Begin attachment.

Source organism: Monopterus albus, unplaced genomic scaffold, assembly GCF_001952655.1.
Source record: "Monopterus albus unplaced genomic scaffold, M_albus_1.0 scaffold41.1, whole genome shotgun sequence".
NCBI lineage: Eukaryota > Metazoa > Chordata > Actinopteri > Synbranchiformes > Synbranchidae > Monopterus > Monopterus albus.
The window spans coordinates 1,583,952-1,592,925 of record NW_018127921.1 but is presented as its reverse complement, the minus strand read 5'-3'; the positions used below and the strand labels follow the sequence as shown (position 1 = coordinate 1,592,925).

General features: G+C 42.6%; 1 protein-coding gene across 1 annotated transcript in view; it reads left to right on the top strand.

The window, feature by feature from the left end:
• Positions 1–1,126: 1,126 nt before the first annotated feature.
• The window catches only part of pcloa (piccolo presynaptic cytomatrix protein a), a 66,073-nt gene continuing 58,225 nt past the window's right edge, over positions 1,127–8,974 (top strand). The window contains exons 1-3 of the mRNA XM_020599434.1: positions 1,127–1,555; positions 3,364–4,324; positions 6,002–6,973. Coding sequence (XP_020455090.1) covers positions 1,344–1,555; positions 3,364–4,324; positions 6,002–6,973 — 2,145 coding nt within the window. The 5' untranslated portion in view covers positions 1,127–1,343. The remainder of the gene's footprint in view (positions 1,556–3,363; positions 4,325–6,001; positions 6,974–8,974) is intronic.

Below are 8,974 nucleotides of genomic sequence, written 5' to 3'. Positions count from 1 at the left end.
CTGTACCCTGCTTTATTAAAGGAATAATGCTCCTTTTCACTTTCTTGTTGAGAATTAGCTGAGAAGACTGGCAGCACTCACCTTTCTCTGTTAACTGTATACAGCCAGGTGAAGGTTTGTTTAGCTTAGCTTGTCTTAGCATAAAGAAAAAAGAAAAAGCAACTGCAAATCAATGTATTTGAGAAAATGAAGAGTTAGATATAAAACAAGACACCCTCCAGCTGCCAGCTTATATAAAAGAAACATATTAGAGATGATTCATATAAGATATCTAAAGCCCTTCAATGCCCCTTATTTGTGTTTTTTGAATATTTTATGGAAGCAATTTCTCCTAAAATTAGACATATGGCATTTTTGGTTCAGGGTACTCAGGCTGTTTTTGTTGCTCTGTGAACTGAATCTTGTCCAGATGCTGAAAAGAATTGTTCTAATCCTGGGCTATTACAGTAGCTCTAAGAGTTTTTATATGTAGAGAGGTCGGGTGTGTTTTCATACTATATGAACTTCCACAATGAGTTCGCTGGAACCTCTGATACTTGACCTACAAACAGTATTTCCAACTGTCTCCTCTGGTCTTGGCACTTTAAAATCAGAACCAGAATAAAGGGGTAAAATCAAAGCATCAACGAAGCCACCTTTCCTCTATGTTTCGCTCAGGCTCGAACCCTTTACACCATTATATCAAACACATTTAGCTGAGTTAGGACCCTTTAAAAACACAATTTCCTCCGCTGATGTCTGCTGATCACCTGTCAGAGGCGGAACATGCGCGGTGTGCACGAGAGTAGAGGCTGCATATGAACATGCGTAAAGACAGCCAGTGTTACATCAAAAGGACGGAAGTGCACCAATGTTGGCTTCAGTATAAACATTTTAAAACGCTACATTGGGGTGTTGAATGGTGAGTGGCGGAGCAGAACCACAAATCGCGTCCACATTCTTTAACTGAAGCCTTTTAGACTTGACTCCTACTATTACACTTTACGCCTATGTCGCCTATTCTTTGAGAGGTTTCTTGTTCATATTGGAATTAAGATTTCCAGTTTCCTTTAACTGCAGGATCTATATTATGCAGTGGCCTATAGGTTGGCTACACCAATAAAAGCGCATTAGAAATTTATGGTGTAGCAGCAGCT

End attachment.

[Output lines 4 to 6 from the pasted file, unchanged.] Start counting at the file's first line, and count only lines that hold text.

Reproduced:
The window spans coordinates 1,583,952-1,592,925 of record NW_018127921.1 but is presented as its reverse complement, the minus strand read 5'-3'; the positions used below and the strand labels follow the sequence as shown (position 1 = coordinate 1,592,925).

General features: G+C 42.6%; 1 protein-coding gene across 1 annotated transcript in view; it reads left to right on the top strand.

The window, feature by feature from the left end: